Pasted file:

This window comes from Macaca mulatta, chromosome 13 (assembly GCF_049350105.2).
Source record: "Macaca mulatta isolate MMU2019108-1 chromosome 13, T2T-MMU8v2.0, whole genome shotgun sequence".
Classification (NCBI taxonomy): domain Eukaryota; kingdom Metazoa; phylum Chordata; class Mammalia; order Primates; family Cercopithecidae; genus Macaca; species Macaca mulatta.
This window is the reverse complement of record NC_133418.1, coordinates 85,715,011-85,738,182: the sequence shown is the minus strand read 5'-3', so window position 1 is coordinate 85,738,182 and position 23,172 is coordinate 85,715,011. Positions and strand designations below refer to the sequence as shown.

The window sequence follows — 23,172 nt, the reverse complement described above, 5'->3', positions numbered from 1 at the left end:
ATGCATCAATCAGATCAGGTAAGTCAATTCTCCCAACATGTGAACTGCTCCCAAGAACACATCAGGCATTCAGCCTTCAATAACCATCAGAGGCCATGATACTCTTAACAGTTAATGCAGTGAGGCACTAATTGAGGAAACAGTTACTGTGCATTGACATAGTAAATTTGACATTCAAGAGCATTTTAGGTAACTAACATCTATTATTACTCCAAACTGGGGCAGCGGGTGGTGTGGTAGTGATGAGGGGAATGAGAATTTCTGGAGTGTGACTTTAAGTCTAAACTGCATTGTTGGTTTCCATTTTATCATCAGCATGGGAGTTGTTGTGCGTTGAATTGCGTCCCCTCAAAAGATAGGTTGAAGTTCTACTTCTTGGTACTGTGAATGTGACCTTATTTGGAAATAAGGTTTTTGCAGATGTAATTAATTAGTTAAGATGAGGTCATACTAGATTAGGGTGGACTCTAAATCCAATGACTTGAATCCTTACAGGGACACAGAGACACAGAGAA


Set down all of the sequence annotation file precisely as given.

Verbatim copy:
This window comes from Macaca mulatta, chromosome 13 (assembly GCF_049350105.2).
Source record: "Macaca mulatta isolate MMU2019108-1 chromosome 13, T2T-MMU8v2.0, whole genome shotgun sequence".
Classification (NCBI taxonomy): domain Eukaryota; kingdom Metazoa; phylum Chordata; class Mammalia; order Primates; family Cercopithecidae; genus Macaca; species Macaca mulatta.
This window is the reverse complement of record NC_133418.1, coordinates 85,715,011-85,738,182: the sequence shown is the minus strand read 5'-3', so window position 1 is coordinate 85,738,182 and position 23,172 is coordinate 85,715,011. Positions and strand designations below refer to the sequence as shown.

The window sequence follows — 23,172 nt, the reverse complement described above, 5'->3', positions numbered from 1 at the left end:
ATGCATCAATCAGATCAGGTAAGTCAATTCTCCCAACATGTGAACTGCTCCCAAGAACACATCAGGCATTCAGCCTTCAATAACCATCAGAGGCCATGATACTCTTAACAGTTAATGCAGTGAGGCACTAATTGAGGAAACAGTTACTGTGCATTGACATAGTAAATTTGACATTCAAGAGCATTTTAGGTAACTAACATCTATTATTACTCCAAACTGGGGCAGCGGGTGGTGTGGTAGTGATGAGGGGAATGAGAATTTCTGGAGTGTGACTTTAAGTCTAAACTGCATTGTTGGTTTCCATTTTATCATCAGCATGGGAGTTGTTGTGCGTTGAATTGCGTCCCCTCAAAAGATAGGTTGAAGTTCTACTTCTTGGTACTGTGAATGTGACCTTATTTGGAAATAAGGTTTTTGCAGATGTAATTAATTAGTTAAGATGAGGTCATACTAGATTAGGGTGGACTCTAAATCCAATGACTTGAATCCTTACAGGGACACAGAGACACAGAGAA